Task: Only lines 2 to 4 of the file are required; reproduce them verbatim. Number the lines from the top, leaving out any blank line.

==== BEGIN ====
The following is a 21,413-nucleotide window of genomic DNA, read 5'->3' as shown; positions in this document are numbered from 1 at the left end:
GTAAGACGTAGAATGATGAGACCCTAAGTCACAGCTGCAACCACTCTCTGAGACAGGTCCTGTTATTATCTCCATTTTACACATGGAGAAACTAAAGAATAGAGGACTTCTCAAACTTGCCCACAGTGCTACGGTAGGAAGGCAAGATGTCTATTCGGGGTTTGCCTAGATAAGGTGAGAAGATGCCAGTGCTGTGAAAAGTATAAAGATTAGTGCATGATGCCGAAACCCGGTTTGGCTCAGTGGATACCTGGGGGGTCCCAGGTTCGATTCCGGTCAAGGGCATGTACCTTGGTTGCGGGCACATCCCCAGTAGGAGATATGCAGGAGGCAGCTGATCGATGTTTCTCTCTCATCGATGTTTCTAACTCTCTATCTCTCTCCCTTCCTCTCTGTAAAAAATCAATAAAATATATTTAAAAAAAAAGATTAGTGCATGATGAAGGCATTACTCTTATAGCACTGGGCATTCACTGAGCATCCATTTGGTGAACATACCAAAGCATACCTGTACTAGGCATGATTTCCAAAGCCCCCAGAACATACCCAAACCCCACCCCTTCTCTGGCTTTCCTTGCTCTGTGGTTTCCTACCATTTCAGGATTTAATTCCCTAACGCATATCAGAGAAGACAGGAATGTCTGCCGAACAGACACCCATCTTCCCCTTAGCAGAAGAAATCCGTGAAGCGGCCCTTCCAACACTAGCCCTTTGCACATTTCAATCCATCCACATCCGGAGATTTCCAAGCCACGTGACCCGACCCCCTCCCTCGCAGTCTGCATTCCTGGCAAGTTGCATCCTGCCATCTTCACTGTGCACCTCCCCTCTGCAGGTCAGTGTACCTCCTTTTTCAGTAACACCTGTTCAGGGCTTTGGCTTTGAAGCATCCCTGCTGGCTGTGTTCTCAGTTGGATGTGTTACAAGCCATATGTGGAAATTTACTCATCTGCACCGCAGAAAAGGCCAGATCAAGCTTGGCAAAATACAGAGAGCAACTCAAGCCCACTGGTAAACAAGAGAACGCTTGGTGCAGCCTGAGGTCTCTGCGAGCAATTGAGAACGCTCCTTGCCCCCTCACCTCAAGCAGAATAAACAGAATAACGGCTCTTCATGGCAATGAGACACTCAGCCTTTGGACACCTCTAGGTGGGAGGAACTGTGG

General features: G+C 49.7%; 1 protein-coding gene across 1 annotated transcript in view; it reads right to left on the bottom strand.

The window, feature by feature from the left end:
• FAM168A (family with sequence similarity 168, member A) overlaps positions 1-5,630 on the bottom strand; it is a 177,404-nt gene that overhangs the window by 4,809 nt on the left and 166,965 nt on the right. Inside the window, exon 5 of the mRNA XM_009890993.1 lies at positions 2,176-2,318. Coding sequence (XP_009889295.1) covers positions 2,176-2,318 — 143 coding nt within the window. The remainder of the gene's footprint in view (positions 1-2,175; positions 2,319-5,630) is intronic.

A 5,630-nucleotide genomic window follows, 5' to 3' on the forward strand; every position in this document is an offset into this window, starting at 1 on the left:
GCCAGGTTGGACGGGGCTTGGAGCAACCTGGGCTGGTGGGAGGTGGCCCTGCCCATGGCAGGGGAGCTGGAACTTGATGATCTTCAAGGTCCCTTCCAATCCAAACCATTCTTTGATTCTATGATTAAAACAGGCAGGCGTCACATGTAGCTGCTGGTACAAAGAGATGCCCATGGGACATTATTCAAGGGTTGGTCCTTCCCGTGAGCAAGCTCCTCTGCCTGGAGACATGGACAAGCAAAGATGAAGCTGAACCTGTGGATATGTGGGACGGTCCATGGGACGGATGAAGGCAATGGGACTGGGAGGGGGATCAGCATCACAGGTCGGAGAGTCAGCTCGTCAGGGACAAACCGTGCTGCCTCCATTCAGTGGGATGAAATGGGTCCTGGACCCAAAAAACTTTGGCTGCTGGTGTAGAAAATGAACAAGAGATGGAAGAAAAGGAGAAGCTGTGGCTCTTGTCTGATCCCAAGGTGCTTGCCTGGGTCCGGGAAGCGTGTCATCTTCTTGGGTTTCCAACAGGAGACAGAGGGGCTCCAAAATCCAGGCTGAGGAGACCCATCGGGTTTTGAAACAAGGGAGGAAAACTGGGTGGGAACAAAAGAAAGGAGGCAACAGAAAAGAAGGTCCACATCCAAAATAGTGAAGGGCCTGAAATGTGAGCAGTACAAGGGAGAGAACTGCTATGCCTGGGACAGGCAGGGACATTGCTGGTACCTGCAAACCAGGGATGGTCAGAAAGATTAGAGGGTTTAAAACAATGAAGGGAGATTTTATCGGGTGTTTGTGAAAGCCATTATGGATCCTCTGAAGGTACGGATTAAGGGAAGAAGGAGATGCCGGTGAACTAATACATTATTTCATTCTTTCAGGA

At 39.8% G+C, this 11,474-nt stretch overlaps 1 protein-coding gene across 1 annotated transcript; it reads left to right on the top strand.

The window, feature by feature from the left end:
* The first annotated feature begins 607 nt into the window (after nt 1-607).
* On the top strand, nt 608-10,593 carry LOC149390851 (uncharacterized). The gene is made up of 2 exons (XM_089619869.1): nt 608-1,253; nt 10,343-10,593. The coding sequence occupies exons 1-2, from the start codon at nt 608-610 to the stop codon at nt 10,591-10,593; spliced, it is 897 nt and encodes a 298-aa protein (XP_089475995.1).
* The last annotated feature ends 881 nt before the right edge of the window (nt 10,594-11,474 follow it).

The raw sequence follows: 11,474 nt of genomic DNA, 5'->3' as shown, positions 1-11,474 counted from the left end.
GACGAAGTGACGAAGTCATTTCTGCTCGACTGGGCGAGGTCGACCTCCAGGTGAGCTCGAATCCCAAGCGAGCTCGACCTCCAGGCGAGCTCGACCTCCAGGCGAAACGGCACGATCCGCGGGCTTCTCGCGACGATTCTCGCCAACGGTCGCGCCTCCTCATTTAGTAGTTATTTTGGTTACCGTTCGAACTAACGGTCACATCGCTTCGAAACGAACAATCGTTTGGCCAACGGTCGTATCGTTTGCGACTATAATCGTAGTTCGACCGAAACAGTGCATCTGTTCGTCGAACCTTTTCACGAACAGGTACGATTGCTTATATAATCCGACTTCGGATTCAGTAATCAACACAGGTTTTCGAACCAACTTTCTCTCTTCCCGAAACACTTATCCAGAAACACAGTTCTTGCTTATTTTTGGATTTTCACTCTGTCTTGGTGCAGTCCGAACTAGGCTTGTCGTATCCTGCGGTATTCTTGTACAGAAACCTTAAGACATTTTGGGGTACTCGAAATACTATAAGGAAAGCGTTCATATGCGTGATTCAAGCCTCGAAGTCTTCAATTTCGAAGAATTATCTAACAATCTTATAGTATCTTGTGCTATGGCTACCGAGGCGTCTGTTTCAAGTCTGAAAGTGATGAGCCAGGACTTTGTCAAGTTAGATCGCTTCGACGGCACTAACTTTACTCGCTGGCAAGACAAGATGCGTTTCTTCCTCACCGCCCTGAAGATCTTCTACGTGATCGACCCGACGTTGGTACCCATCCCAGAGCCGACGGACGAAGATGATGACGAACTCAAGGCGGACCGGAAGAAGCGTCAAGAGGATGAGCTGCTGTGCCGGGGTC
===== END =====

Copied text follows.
GTAAGACGTAGAATGATGAGACCCTAAGTCACAGCTGCAACCACTCTCTGAGACAGGTCCTGTTATTATCTCCATTTTACACATGGAGAAACTAAAGAATAGAGGACTTCTCAAACTTGCCCACAGTGCTACGGTAGGAAGGCAAGATGTCTATTCGGGGTTTGCCTAGATAAGGTGAGAAGATGCCAGTGCTGTGAAAAGTATAAAGATTAGTGCATGATGCCGAAACCCGGTTTGGCTCAGTGGATACCTGGGGGGTCCCAGGTTCGATTCCGGTCAAGGGCATGTACCTTGGTTGCGGGCACATCCCCAGTAGGAGATATGCAGGAGGCAGCTGATCGATGTTTCTCTCTCATCGATGTTTCTAACTCTCTATCTCTCTCCCTTCCTCTCTGTAAAAAATCAATAAAATATATTTAAAAAAAAAGATTAGTGCATGATGAAGGCATTACTCTTATAGCACTGGGCATTCACTGAGCATCCATTTGGTGAACATACCAAAGCATACCTGTACTAGGCATGATTTCCAAAGCCCCCAGAACATACCCAAACCCCACCCCTTCTCTGGCTTTCCTTGCTCTGTGGTTTCCTACCATTTCAGGATTTAATTCCCTAACGCATATCAGAGAAGACAGGAATGTCTGCCGAACAGACACCCATCTTCCCCTTAGCAGAAGAAATCCGTGAAGCGGCCCTTCCAACACTAGCCCTTTGCACATTTCAATCCATCCACATCCGGAGATTTCCAAGCCACGTGACCCGACCCCCTCCCTCGCAGTCTGCATTCCTGGCAAGTTGCATCCTGCCATCTTCACTGTGCACCTCCCCTCTGCAGGTCAGTGTACCTCCTTTTTCAGTAACACCTGTTCAGGGCTTTGGCTTTGAAGCATCCCTGCTGGCTGTGTTCTCAGTTGGATGTGTTACAAGCCATATGTGGAAATTTACTCATCTGCACCGCAGAAAAGGCCAGATCAAGCTTGGCAAAATACAGAGAGCAACTCAAGCCCACTGGTAAACAAGAGAACGCTTGGTGCAGCCTGAGGTCTCTGCGAGCAATTGAGAACGCTCCTTGCCCCCTCACCTCAAGCAGAATAAACAGAATAACGGCTCTTCATGGCAATGAGACACTCAGCCTTTGGACACCTCTAGGTGGGAGGAACTGTGG

General features: G+C 49.7%; 1 protein-coding gene across 1 annotated transcript in view; it reads right to left on the bottom strand.

The window, feature by feature from the left end: